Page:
The two leading Chinese chipmakers, Yangtze and ChangXin, both founded in 2016, have been narrowing the gap with their global competitors. The Wuhan-based Yangtze was on track to challenge Samsung, SK Hynix and Micron with its flagship 232-layer NAND flash chip, while ChangXin’s DRAM products were two or three generations behind the world’s most advanced level. But their mass production was halted after the US introduced export controls in October 2022.
The two companies have been doubling down on efforts to work with Chinese suppliers. It’s easier for Yangtze to adapt to domestic suppliers given its earlier efforts, whereas the complexity involved in producing DRAM products could pose challenges for ChangXin during the transition, the same senior semiconductor industry expert in Beijing said.
To increase their market share in China, Chinese companies should focus on narrowing the gap with international competitors and leveraging government support...
Besides equipment procurement, the bigger hit came from restrictions on hiring, which caught Yangtze and ChangXin off guard. “Engineers of US suppliers are not allowed to provide services to them directly or indirectly,” said an executive at a downstream Chinese memory company, pointing out the impact on R&D and production line maintenance.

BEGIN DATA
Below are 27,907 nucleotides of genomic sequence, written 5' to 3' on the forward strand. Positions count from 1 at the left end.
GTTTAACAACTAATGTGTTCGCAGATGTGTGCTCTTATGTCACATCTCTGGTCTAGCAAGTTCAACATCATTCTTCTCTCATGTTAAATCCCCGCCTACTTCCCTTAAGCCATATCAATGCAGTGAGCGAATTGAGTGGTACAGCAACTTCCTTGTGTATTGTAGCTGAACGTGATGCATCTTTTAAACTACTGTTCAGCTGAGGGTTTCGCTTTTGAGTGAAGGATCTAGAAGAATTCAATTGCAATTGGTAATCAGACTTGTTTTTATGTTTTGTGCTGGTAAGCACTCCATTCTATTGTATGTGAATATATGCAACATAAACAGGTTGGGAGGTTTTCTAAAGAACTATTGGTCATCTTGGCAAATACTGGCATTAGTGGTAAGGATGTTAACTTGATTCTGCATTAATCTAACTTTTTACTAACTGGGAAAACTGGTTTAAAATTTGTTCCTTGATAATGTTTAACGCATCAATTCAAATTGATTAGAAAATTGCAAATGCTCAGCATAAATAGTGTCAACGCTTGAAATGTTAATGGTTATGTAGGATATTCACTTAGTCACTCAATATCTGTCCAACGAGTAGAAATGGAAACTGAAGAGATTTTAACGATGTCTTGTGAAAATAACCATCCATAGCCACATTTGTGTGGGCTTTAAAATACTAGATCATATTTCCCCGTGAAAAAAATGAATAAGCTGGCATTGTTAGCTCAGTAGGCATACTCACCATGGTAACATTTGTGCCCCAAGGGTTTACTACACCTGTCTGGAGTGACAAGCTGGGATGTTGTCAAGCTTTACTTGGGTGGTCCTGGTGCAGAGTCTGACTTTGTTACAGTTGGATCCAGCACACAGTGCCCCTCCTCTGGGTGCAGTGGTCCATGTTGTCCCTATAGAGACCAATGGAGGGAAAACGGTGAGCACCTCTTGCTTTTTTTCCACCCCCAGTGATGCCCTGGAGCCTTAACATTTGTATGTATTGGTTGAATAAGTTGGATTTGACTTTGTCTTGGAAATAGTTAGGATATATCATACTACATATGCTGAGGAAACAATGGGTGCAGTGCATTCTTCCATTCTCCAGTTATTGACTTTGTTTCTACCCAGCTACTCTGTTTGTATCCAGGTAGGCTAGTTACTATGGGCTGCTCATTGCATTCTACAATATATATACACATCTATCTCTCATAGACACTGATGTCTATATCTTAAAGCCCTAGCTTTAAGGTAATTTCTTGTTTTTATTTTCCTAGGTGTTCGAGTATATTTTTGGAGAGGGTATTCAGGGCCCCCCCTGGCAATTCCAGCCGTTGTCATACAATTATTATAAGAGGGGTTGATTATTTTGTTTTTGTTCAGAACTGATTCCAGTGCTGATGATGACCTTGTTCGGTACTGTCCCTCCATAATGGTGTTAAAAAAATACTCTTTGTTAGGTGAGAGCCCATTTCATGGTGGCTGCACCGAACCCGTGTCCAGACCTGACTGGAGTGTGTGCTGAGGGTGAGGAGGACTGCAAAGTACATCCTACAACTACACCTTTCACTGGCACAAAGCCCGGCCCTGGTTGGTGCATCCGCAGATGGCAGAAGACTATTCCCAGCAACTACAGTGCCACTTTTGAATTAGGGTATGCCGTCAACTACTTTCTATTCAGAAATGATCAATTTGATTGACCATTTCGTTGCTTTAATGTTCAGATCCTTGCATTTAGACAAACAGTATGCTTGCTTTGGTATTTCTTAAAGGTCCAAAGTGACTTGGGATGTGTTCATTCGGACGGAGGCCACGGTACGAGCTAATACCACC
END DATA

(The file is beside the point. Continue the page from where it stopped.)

However, Chinese memory chip producers are benefiting from the huge China market, according to Counterpoint’s Wang. “A large market allows constant technology improvement. It just takes time,” he said. Wang said he expects that the Chinese memory market will remain dominated by Korean companies for some time.
To increase their market share in China, Chinese companies should focus on narrowing the gap with international competitors and leveraging government support, said the same executive of a publicly traded module manufacturer. “Domestic memory companies have their own local advantage in accessing government capital and policy support,” the person said. “But they should avoid vicious competition with each other while actively exploring opportunities in the overseas markets.”
This article was first published by Caixin Global as "In Depth: China’s Ban on Micron Roils Domestic Memory Chip Market". Caixin Global is one of the most respected sources for macroeconomic, financial and business news and information about China.